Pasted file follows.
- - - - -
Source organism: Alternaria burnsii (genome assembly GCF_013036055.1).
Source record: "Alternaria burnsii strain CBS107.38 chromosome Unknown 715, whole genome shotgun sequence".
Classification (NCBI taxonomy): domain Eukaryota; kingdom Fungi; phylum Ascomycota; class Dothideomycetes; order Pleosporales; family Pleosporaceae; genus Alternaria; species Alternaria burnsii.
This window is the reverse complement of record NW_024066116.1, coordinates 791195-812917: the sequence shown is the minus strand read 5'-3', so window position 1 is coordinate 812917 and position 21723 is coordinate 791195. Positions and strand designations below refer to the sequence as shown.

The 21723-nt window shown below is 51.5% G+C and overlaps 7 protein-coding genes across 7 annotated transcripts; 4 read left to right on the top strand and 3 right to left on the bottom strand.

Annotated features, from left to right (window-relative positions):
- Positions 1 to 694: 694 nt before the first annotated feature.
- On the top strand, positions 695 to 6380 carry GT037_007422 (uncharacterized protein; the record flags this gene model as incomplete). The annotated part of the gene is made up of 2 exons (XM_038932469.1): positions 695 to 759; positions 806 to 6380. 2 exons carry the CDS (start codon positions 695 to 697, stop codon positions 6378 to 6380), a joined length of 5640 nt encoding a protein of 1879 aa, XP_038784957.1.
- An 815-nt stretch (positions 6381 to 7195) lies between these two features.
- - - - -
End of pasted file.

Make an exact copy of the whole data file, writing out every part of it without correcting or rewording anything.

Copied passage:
Source organism: Alternaria burnsii (genome assembly GCF_013036055.1).
Source record: "Alternaria burnsii strain CBS107.38 chromosome Unknown 715, whole genome shotgun sequence".
Classification (NCBI taxonomy): domain Eukaryota; kingdom Fungi; phylum Ascomycota; class Dothideomycetes; order Pleosporales; family Pleosporaceae; genus Alternaria; species Alternaria burnsii.
This window is the reverse complement of record NW_024066116.1, coordinates 791195-812917: the sequence shown is the minus strand read 5'-3', so window position 1 is coordinate 812917 and position 21723 is coordinate 791195. Positions and strand designations below refer to the sequence as shown.

The 21723-nt window shown below is 51.5% G+C and overlaps 7 protein-coding genes across 7 annotated transcripts; 4 read left to right on the top strand and 3 right to left on the bottom strand.

Annotated features, from left to right (window-relative positions):
- Positions 1 to 694: 694 nt before the first annotated feature.
- On the top strand, positions 695 to 6380 carry GT037_007422 (uncharacterized protein; the record flags this gene model as incomplete). The annotated part of the gene is made up of 2 exons (XM_038932469.1): positions 695 to 759; positions 806 to 6380. 2 exons carry the CDS (start codon positions 695 to 697, stop codon positions 6378 to 6380), a joined length of 5640 nt encoding a protein of 1879 aa, XP_038784957.1.
- An 815-nt stretch (positions 6381 to 7195) lies between these two features.